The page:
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Researchers and doctors call for change on common IV fluids

Research News
Published: 
Monday, December 1, 2014 - 8:00am

The intravenous (IV) fluid currently recommended for the majority of hospitalised children worldwide should change, a study by Murdoch Children's Research Institute and The Royal Children's Hospital has shown.

The study showed that children who receive hypotonic IV fluid, which is currently routinely administered to maintain hydration, are at higher risk of developing hyponatremia (a low blood sodium level), which can lead to serious side effects, including death.

Researchers performed the largest and most diverse study of its kind in the world comparing hypotonic IV fluid with isotonic fluid which contains more sodium (77mmol/L vs 140mmol/L).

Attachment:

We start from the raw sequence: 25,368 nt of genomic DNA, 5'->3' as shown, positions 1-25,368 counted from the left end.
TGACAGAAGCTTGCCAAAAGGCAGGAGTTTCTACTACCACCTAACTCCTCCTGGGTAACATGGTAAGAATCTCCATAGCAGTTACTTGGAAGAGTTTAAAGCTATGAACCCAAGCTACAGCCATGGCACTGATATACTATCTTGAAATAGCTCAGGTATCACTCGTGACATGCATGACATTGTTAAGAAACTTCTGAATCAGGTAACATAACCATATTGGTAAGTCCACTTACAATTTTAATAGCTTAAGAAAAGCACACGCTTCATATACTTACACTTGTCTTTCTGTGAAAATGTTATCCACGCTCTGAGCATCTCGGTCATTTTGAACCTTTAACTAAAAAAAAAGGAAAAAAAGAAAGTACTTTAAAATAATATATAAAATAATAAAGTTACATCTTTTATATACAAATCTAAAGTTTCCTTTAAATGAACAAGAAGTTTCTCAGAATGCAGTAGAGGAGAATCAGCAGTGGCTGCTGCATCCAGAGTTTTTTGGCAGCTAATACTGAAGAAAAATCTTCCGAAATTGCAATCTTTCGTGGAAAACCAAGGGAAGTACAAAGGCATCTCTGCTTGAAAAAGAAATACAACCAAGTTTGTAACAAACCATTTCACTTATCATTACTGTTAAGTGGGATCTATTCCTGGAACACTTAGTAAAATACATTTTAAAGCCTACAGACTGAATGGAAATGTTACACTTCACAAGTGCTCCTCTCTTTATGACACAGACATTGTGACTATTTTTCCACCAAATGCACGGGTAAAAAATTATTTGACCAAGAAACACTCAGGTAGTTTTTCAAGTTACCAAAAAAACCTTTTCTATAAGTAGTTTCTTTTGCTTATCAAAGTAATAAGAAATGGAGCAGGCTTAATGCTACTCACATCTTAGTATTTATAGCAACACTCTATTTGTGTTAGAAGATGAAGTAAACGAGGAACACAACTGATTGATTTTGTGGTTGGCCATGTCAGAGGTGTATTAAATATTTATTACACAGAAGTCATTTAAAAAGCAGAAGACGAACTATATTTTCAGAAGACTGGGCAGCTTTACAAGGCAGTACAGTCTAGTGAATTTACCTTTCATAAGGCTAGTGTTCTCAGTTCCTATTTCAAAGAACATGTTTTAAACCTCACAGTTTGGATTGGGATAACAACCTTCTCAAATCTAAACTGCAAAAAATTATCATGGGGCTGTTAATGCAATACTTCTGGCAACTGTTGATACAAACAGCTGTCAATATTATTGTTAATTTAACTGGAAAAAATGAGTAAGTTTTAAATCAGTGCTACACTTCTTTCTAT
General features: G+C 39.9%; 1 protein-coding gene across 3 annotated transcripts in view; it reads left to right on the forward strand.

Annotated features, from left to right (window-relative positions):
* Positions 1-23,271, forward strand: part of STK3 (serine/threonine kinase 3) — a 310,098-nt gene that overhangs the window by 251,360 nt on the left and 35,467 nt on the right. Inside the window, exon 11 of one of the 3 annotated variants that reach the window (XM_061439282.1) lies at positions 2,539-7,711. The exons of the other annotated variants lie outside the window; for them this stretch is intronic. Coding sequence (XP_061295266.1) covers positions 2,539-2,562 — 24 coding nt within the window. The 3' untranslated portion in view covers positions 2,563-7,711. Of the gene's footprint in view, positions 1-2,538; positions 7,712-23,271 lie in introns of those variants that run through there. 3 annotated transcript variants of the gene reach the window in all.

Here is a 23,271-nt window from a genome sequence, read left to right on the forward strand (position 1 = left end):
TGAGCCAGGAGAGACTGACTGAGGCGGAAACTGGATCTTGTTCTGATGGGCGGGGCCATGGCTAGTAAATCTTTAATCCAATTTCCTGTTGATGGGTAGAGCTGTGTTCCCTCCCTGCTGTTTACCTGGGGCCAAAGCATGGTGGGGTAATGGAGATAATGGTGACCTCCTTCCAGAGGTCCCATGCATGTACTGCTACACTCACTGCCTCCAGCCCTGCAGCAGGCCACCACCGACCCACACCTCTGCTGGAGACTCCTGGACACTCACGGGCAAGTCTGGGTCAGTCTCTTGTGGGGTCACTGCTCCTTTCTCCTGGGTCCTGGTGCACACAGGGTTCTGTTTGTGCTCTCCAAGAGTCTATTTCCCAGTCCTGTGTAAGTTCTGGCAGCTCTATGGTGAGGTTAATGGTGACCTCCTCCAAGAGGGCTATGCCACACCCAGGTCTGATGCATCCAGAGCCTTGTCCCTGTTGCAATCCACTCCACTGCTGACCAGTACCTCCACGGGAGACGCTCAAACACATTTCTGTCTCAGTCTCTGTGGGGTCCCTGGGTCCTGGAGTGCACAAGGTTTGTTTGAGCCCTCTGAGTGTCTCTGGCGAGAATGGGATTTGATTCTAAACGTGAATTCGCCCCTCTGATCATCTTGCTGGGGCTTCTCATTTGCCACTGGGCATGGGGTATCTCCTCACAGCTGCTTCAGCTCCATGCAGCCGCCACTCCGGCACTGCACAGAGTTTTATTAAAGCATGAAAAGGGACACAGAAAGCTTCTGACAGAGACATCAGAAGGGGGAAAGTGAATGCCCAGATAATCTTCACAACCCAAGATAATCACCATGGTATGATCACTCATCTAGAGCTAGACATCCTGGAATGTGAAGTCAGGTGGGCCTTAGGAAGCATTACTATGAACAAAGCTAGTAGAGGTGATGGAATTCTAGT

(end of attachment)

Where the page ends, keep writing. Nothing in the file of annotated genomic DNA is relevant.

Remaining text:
The study showed that children receiving the isotonic fluid had a lower risk of their blood sodium levels dropping, without an increase in other adverse effects. The finding should completely change which IV fluid is given to children in hospital all around the world.

Intravenous fluid is one of the most common medical interventions given to hospitalised children, but up until now the composition of the fluid used has been based on poor evidence. Hypotonic IV fluid has been associated with rare but very serious side effects, including death, due to its effect on sodium in the blood. When the sodium level in the body drops quickly, it can lead to brain swelling and death.

The study, which was published in The Lancet, involved 690 children from three months of age up to 18 years old and is the largest inpatient trial performed at The Royal Children's Hospital campus. It involved patients from almost all clinical departments and wards within the hospital.

Lead researcher, Dr Sarah McNab, said the study should have widespread implications and could change the fluid that is given to all hospitalised children worldwide.

"In this study we have demonstrated that by changing the intravenous fluid we routinely use, we can reduce hyponatraemia - an abnormality that sometimes leads to serious side effects."

"These findings were consistent across hospitalised children, medical and surgical patients. Based on these findings, widespread changes to intravenous fluid guidelines should be made."